The cars go into Parc Ferme conditions in their garages between races and any work done on them before the official 15 minutes of Repair Time (breaking Parc Ferme) results in an automatic drop to the back of the grid. The team was faced with a dilemma: break Parc Ferme, guarantee the car would be perfect but relegate the poleman to the back of the grid, or gamble – try to fix it in the 15 minutes and if they failed, Franz would be trapped in the pit-lane, from where he’d have to start. To make the decision, the Liqui Moly Team Engstler mechanics could only look at the car but that was enough to worry them. They would need to replace the radiator and associated cooling system to ensure Franz would survive Race 2 but that sort of job would usually require an hour to complete. They’d have just 15 minutes, in which time the car would also need to be refuelled, have fresh tyres fitted and leave the pit-lane. The pressure was really on.

What swung the decision to gamble was the long period between races. At a number of meeting this season, there’s been barely the 15 minutes of Repair Time between Race 1 and Race 2 but in Germany, the team had time to give the car a thorough look over, plan their assault, lay out all the parts and tools that might be required and muster enough hands on deck to get the job done.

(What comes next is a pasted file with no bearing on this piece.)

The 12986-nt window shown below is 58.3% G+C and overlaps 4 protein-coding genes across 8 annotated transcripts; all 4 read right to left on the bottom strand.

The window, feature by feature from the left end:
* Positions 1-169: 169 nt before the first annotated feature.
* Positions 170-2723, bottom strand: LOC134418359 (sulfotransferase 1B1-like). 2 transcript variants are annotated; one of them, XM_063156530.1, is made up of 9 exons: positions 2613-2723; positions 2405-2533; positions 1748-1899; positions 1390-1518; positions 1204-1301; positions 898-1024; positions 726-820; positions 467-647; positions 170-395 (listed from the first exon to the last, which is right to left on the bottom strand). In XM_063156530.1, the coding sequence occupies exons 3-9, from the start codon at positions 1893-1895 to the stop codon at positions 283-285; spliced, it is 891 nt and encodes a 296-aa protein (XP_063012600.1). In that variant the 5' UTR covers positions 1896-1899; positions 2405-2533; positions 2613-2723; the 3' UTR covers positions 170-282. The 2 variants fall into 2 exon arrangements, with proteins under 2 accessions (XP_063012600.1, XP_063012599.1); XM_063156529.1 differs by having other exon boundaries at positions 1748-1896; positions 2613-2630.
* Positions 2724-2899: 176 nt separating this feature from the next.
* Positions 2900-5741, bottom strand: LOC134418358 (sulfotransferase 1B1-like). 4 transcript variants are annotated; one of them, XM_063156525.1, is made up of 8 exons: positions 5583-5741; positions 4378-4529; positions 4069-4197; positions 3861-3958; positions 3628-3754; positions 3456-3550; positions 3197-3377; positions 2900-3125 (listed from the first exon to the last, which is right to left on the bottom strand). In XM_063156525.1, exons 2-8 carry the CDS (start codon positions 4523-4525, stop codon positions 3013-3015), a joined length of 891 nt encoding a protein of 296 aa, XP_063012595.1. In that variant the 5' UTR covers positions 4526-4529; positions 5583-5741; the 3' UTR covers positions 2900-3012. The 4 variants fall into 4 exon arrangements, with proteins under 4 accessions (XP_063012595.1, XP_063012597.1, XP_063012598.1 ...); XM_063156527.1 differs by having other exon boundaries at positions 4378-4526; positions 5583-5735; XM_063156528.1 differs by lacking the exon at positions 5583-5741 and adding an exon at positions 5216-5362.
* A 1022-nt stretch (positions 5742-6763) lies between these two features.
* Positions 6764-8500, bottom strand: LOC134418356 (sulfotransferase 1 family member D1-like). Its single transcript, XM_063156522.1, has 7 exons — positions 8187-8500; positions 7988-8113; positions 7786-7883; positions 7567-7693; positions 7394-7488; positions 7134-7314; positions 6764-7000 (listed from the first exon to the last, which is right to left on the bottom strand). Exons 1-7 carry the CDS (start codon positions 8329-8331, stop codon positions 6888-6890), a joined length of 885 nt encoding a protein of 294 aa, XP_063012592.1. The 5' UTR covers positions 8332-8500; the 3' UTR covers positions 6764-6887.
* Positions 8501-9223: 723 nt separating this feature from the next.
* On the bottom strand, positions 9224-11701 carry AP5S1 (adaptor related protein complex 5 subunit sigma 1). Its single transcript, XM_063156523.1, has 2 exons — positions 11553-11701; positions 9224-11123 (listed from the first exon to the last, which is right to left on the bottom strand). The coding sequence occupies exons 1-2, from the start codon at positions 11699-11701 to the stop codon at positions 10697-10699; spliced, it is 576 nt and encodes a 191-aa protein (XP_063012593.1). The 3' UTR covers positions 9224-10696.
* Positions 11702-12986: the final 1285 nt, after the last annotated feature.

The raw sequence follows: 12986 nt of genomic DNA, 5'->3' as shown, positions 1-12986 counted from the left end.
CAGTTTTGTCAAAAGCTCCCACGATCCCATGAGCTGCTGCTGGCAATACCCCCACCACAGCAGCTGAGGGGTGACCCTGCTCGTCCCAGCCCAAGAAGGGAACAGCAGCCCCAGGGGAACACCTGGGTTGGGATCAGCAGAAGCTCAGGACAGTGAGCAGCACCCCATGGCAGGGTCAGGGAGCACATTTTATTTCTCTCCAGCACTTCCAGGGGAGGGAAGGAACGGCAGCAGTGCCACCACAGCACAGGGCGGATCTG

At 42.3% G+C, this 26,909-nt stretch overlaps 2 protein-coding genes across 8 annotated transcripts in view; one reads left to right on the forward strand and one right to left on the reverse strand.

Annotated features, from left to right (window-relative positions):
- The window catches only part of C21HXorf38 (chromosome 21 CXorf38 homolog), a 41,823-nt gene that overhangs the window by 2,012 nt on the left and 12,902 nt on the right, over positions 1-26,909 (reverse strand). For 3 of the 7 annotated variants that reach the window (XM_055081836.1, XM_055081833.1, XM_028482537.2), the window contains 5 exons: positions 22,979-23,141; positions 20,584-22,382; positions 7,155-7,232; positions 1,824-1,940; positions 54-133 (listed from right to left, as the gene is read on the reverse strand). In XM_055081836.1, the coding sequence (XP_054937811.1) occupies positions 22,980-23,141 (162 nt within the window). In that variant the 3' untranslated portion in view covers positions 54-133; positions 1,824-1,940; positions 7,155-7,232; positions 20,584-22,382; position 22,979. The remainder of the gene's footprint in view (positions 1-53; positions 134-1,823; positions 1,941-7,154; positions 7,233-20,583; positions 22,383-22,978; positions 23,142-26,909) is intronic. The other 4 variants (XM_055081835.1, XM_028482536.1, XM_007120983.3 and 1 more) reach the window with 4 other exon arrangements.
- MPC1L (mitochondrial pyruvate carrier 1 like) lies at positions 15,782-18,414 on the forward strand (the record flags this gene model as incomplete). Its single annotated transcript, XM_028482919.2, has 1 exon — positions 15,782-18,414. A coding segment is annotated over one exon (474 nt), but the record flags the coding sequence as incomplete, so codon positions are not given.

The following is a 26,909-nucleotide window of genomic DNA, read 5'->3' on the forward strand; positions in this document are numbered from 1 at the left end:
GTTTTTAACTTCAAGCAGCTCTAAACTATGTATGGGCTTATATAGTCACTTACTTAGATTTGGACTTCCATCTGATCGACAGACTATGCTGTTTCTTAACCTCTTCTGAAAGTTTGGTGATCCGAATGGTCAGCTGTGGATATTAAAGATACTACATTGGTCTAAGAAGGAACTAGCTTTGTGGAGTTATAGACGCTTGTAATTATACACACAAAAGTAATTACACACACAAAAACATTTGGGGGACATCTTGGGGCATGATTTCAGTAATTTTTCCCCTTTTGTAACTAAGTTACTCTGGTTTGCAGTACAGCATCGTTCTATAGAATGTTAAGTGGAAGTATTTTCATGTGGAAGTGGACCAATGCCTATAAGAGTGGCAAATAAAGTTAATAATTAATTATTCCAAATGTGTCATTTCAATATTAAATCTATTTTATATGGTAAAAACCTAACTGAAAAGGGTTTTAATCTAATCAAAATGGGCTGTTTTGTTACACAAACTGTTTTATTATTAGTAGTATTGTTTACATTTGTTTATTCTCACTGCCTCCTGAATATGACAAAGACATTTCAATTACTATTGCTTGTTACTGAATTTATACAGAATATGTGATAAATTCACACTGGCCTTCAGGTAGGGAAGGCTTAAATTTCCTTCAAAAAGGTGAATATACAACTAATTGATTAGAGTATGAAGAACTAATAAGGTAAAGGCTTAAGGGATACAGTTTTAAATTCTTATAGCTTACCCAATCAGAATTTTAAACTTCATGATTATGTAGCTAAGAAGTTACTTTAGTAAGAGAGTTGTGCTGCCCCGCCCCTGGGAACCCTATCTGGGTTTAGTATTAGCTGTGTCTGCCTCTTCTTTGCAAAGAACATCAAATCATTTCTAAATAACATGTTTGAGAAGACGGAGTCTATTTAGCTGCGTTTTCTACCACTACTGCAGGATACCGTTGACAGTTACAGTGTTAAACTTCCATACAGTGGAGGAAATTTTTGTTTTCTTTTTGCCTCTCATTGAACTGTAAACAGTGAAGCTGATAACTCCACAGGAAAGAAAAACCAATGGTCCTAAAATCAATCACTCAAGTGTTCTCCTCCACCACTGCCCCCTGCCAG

Nontheless, it was a huge gamble. The tension was written all over Franz’s face as he sat in his car, suited, booted and belted in, as the frenzied work carried on around him. He stole the odd glance at his watch, which can’t have calmed him much.

Incredibly, with almost all his rivals already in their grid spots, the BMW dropped to the pit apron, there was a long churn on the starter, and to mass relief, it started. They’d done it! Engstler gratefully pottered out of the pitlane on the speed-limiter, onto the track, to take his place on pole. But in what turmoil must his mind have been just moments before? Hardly the ideal preparation for starting at the front, in front of a German crowd, with a golden opportunity to claim that fairy-tale first win.

On the plus side, it wasn’t raining!

As the lights changed, the BMWs of Engstler and Norbert Michelisz, who’d started third, charged away, as front-wheel-drive rivals Tiago Monreiro and Michel Mykjaer struggled for grip on the left-hand side of the grid.